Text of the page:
US State Dept Travel Advisory
The US Department of State currently recommends US citizens exercise increased caution in Chile due to crime and civil unrest. Consult its website via the link below for updates to travel advisories and statements on safety, security, local laws, and special circumstances in this country.
US citizens should make sure their passport will not expire for at least 6 months after they enter the country even if they do not intend to stay that long. They should also make sure they have at least 1 blank page in their passport for any entry stamp that will be required. A visa is not required as long as you do not stay in the country more than 90 days.
 (2) 2330-3000; US Embassy Santiago, Av. Andrés Bello 2800, Las Condes, Santiago, Chile; https://cl.usembassy.gov/; SantiagoUSA@state.gov
Lesbian, gay, bisexual, transgender, queer, intersex, and asexual (LGBTQIA+) travelers can face unique challenges when traveling abroad. Laws and attitudes in some countries may affect safety and ease of travel. Legal protections vary from country to country. Many countries do not legally recognize same-sex marriage. Approximately seventy countries consider consensual same-sex sexual relations a crime, sometimes carrying severe punishment.
Local Emergency Phone
Ambulance: 131; Fire: 132; Police 132
See WHO recommendations
Temperate; desert in north; Mediterranean in central region; cool and damp in south
Chilean pesos (CLP)
220 V / 50 Hz / plug types(s): C, L
Spanish, English, indigenous languages
Roman Catholic 66.7%, Evangelical or Protestant 16.4%, Jehovah's Witness 1%
UTC-3 (2 hours ahead of Washington, DC, during Standard Time); daylight saving time: +1hr, begins second Sunday in August; ends second Sunday in May; Punta Arenas observes DST throughout the year; note: Chile has 3 time zones: the continental portion at UTC-3; the southern Magallanes region, which does not use daylight saving time and remains at UTC-3 for the summer months; and Easter Island at UTC-5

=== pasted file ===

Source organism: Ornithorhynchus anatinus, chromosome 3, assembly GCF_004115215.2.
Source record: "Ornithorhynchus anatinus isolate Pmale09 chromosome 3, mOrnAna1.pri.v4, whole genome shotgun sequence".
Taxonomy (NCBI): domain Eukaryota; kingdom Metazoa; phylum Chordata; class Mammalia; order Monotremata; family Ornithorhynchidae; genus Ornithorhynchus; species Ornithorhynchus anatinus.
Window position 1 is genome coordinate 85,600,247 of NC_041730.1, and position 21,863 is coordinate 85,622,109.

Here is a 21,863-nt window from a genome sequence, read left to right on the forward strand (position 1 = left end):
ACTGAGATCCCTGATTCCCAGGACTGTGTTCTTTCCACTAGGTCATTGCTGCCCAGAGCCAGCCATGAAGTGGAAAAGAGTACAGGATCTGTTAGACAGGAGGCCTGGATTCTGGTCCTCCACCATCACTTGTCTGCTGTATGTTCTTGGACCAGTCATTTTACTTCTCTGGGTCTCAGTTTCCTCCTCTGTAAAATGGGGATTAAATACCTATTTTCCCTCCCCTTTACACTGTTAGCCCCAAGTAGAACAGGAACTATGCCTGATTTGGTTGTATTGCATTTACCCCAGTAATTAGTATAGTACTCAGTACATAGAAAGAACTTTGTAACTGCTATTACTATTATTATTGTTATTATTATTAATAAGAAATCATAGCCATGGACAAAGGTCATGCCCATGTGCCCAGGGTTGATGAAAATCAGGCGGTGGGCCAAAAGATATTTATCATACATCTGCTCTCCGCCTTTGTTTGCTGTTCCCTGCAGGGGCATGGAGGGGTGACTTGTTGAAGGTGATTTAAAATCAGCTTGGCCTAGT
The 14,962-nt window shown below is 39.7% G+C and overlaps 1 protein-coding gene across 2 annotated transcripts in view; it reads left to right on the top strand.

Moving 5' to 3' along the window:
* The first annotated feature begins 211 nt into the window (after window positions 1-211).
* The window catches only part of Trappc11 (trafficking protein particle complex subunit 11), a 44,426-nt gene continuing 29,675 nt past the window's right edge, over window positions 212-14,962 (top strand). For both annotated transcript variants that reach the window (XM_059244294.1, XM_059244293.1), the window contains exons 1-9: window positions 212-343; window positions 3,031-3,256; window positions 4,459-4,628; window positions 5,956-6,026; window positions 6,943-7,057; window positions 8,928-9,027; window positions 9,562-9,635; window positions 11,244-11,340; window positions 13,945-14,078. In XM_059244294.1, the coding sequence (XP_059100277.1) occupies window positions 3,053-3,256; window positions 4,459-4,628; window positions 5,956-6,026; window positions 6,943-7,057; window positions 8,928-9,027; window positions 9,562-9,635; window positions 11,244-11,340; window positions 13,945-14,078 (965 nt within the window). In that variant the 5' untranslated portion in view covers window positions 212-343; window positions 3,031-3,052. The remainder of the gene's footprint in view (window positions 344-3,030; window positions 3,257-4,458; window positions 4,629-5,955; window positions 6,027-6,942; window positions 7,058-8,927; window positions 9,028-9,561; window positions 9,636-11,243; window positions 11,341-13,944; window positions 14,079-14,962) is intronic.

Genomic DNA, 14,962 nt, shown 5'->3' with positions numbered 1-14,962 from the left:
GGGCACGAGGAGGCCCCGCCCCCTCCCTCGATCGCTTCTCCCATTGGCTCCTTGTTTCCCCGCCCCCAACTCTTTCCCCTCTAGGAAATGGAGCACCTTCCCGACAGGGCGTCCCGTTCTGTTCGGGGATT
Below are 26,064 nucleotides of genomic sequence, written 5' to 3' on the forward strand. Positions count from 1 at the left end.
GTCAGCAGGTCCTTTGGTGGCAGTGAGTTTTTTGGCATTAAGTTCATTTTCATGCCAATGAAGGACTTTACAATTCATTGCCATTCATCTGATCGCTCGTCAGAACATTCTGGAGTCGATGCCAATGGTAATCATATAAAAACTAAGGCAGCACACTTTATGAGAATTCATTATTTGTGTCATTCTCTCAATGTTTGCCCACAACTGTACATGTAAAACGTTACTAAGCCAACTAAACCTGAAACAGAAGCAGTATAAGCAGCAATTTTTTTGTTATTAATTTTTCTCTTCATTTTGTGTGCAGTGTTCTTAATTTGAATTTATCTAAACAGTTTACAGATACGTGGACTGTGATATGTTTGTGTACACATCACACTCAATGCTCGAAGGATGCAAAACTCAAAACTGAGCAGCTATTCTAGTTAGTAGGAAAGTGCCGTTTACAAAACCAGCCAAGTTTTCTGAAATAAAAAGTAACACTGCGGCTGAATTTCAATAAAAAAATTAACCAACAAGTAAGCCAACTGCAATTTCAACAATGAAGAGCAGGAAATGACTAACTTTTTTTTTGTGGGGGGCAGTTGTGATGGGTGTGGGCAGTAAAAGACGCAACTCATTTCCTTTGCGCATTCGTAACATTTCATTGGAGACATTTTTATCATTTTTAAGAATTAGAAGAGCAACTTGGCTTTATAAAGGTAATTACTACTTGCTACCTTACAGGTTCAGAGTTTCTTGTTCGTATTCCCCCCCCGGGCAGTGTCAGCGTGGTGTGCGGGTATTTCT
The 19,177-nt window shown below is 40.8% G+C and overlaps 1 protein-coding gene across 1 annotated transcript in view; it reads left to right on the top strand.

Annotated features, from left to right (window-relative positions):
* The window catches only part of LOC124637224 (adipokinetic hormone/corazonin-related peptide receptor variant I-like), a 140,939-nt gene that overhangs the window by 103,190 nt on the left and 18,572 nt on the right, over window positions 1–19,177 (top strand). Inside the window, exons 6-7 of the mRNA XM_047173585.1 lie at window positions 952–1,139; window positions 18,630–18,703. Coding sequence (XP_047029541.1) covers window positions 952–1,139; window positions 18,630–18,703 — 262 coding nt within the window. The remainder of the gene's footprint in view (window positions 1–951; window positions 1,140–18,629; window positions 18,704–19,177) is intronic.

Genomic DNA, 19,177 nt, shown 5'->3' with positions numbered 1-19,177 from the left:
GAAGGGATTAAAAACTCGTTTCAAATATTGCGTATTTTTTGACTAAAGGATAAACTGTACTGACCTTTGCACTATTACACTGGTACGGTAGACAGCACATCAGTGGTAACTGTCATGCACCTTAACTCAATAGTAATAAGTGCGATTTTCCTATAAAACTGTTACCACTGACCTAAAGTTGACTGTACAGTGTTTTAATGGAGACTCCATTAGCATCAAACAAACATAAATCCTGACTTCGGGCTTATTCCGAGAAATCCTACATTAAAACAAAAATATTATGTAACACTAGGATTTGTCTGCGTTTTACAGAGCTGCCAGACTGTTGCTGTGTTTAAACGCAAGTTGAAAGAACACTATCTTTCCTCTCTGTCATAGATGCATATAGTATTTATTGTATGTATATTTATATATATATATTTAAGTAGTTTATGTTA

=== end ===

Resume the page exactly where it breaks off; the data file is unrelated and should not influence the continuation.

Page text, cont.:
Opt for bottled water
International Driving Permit
Suggested; additionally, if you plan to drive in Chile, you will need an Inter-American Driving Permit issued by the AAA
Road Driving Side
Torres Del Paine National Park; Valle de la Luna and the Atacama Desert; Easter Island; Santiago; Chile's Lake District; Valparaíso; Lauca National Park, Cape Horn; Qhapaq Nan/Andean Road System
Soccer, rugby, tennis
Chileans are very warm and expect visitors to reciprocate. They may be formal at first, but move to friendship very quickly.
Tipping taxi drivers is not expected, but rounding up is appreciated. A tip of 1,000 pesos per night per person is considered a good tip for housekeeping, and a little tip per bag is expected for bellhops.
Lapis lazuli jewelry, greda clay cooking pots, native pottery/ceramics, brassware, wine, merken chile seasonings
Pastel de Choclo — ground beef, onions, olives, and raisins, topped with a sweet corn crust; the corn crust is a paste of sweet corn kernels and basil cooked in milk or lard
Please visit the following links to find further information about your desired destination.
World Health Organization (WHO) - To learn what vaccines and health precautions to take while visiting your destination.
US State Dept Travel Information - Overall information about foreign travel for US citizens.
To obtain an international driving permit (IDP). Only two organizations in the US issue IDPs:
American Automobile Association (AAA) and American Automobile Touring Alliance (AATA)
How to get help in an emergency?
Contact the nearest US embassy or consulate, or call one of these numbers:
from the US or Canada - 1-888-407-4747 or from Overseas - +1 202-501-4444
Page last updated: Wednesday, September 06, 2023